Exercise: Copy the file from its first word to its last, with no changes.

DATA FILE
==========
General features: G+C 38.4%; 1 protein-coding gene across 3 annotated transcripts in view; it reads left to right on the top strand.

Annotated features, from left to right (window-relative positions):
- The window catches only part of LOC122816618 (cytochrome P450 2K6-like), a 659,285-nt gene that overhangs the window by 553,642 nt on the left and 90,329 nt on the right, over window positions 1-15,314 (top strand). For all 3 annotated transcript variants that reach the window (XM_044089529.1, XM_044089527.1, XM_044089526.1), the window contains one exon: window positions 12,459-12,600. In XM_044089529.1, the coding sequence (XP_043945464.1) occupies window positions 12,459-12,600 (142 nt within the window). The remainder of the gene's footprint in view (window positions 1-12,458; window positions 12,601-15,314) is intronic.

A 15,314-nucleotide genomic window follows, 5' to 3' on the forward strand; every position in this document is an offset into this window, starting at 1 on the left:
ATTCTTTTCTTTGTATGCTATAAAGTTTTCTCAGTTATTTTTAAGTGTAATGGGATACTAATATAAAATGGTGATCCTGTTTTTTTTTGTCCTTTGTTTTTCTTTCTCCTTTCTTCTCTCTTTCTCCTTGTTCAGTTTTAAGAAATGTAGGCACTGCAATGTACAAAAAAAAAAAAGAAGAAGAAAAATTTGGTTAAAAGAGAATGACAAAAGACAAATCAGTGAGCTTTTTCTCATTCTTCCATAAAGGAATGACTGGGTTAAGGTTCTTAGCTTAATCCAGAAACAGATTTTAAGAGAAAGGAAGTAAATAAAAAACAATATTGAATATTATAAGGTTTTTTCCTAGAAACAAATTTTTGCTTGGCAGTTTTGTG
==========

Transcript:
General features: G+C 38.4%; 1 protein-coding gene across 3 annotated transcripts in view; it reads left to right on the top strand.

Annotated features, from left to right (window-relative positions):
- The window catches only part of LOC122816618 (cytochrome P450 2K6-like), a 659,285-nt gene that overhangs the window by 553,642 nt on the left and 90,329 nt on the right, over window positions 1-15,314 (top strand). For all 3 annotated transcript variants that reach the window (XM_044089529.1, XM_044089527.1, XM_044089526.1), the window contains one exon: window positions 12,459-12,600. In XM_044089529.1, the coding sequence (XP_043945464.1) occupies window positions 12,459-12,600 (142 nt within the window). The remainder of the gene's footprint in view (window positions 1-12,458; window positions 12,601-15,314) is intronic.

A 15,314-nucleotide genomic window follows, 5' to 3' on the forward strand; every position in this document is an offset into this window, starting at 1 on the left:
ATTCTTTTCTTTGTATGCTATAAAGTTTTCTCAGTTATTTTTAAGTGTAATGGGATACTAATATAAAATGGTGATCCTGTTTTTTTTTGTCCTTTGTTTTTCTTTCTCCTTTCTTCTCTCTTTCTCCTTGTTCAGTTTTAAGAAATGTAGGCACTGCAATGTACAAAAAAAAAAAAGAAGAAGAAAAATTTGGTTAAAAGAGAATGACAAAAGACAAATCAGTGAGCTTTTTCTCATTCTTCCATAAAGGAATGACTGGGTTAAGGTTCTTAGCTTAATCCAGAAACAGATTTTAAGAGAAAGGAAGTAAATAAAAAACAATATTGAATATTATAAGGTTTTTTCCTAGAAACAAATTTTTGCTTGGCAGTTTTGTG